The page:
In a standard OBIEE installation, WebLogic acts as both the application server (running java code, communicating with Presentation Services etc) as well as the HTTP server, handling inbound connections from the web browser, serving up static files such as CSS stylesheets.
It can sometimes be beneficial to introduce a separate HTTP server such as Oracle HTTP Server (OHS), leaving WebLogic to just act as the application server. A dedicated HTTP server such as OHS can be configured to cache and compress static files which can improve the response time for users especially if the network is not a fast one.
For more information, see Venkat’s article Anatomy of BI EE Page Rendering – Use of HTTP/Web Server & Compression
Scale out / Scale up
Increasing the number of instances of the system components can help maximise the capacity of the overall BI Domain and enable it to use the full resource of the hardware on which it is running.
Scaling out is to add additional physical servers and extend the BI Domain onto them. Scaling up is to just increase the number of one or more of the components that are running on an existing server.
An example of where this can be useful is the Javahost component. It is configured with a default maximum number of jobs that it can handle. Certain workload types and volumes can hit this maximum with relative ease, so increasing the number of Javahosts can improve the performance by reducing contention for the process.
In general, if you don’t have any evidence of a capacity limit being reached or in danger of being reached, I would be reluctant to ‘inoculate’ a system by scaling (adding additional component instances) ‘just in case’. You will only add to the number of moving parts to keep track of (and increase complexity of configuration such as shared presentation catalog folder), and without really a reassurance that the change you’ve made will help. It gives a false sense of security, since you’re just presuming, guessing, that the first bottleneck your system will reach is one which is resolved by scaling out/up.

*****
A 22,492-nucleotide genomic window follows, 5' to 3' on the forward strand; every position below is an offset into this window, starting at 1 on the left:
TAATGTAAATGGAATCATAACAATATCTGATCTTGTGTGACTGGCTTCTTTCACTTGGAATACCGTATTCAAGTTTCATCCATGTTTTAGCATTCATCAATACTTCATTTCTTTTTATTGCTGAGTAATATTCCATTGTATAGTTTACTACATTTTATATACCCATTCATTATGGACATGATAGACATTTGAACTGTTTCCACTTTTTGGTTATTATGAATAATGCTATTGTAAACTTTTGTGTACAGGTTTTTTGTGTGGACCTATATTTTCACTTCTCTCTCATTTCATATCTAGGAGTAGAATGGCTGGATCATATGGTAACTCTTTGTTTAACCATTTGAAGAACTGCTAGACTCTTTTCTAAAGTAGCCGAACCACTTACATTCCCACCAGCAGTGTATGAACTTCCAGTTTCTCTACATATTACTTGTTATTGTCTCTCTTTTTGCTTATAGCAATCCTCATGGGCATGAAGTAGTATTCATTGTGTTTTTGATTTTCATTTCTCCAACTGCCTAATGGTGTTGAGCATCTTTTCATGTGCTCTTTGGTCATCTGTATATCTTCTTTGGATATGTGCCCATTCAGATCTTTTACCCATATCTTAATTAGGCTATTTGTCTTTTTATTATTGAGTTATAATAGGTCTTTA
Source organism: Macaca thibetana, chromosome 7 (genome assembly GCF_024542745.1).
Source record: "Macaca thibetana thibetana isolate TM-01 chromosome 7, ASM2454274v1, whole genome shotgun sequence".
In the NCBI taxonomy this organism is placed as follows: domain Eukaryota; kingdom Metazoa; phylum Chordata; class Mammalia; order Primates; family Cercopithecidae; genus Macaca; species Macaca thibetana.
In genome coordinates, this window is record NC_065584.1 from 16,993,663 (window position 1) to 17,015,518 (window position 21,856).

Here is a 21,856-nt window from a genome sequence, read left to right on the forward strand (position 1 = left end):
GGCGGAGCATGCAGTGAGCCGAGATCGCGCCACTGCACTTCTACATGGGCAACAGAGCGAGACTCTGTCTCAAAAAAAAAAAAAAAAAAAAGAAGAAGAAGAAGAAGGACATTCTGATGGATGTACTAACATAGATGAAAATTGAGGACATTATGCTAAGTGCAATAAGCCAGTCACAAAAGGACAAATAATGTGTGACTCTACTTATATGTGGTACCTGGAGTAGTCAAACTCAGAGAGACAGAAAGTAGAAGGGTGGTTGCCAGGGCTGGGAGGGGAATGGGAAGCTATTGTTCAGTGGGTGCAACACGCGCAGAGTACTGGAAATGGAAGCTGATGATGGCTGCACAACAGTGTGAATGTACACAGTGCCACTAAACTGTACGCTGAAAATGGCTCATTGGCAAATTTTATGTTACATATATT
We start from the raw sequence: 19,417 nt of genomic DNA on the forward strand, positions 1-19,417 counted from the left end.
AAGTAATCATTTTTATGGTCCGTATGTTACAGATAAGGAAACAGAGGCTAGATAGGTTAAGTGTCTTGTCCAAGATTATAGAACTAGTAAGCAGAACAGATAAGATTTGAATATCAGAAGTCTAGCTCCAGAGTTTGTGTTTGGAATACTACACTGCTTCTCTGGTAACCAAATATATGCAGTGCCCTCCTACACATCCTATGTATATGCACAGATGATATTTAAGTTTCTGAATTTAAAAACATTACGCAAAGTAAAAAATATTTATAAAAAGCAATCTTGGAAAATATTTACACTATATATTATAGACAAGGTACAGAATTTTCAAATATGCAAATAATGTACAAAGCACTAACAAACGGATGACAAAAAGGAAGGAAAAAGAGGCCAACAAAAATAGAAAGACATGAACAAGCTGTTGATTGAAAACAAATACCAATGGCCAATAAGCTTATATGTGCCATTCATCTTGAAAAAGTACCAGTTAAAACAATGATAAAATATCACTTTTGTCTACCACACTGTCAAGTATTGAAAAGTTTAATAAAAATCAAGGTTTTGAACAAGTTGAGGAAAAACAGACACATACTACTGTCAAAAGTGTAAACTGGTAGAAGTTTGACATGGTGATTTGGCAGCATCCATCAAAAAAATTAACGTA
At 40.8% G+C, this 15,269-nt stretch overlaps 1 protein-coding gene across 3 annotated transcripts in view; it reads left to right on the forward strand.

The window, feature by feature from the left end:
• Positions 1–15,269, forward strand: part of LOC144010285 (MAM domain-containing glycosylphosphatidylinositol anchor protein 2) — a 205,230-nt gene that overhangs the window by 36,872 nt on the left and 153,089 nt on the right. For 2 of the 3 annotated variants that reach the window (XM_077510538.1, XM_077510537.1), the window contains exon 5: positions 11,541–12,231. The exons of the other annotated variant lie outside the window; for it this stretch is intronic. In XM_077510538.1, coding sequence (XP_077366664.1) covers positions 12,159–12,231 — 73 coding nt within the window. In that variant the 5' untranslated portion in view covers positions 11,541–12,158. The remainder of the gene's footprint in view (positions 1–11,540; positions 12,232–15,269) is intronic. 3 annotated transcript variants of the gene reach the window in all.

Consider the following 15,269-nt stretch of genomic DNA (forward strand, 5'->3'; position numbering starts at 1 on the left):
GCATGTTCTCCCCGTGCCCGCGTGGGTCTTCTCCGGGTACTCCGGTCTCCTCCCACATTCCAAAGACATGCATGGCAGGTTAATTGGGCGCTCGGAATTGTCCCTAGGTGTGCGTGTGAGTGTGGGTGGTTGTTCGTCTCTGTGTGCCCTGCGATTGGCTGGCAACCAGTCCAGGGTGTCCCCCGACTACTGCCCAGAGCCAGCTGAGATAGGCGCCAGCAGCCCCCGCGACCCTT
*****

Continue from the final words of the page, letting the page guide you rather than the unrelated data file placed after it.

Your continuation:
Mark Rittman wrote a post recently in which he discussed the idea of scaling the BI Server (nqsserver) component in order to take advantage of multiple CPU cores, and whether this was in fact necessary. You can read his post here : Does the BI Server System Component Make Full Use of My Multi-Socket, Multi-Core Server?
Optimising the database
This section is most definitely not a comprehensive study; it is a set of a few pointers that I would be looking for before speaking to my honourable DBA colleagues who have longer beards than I and know this stuff inside out.
- DBAs :
- you cannot tune the SQL that OBIEE sends to the database; it is generated by OBIEE. If there is a better way to write the SQL query then you need to get the BI Server to generate it in that way by amending the RPD. Missing joins etc indicate problem with the RPD
- you can try optimising the physical implementation of the underlying database objects to make a query that OBIEE generates run faster
Techniques to evaluate in your physical implementation of the data model include:
- Appropriate use of Parallel query, including Auto DOP (as written about by my colleague Pete Scott recently)
- Appropriate – but not excessive – indexing
- Correct data types, particularly on join columns
- Materialized Views for holding pre-built aggregations of your fact data
- (including PCT to incrementally refresh)
- Make sure that they’re representative/accurate
- Have a proactive statistics management strategy. Don’t just rely on the auto stats jobs.
- Incremental statistics can be useful
- Resource Manager is useful for granular control of resources such as parallelism, optionally between different groups of users. For example, power users could be given a greater DOP than normal users.
Oracle’s tuning document
You can get the Oracle official OBIEE tuning document from here: Best Practices Guide for Tuning Oracle® Business Intelligence Enterprise Edition.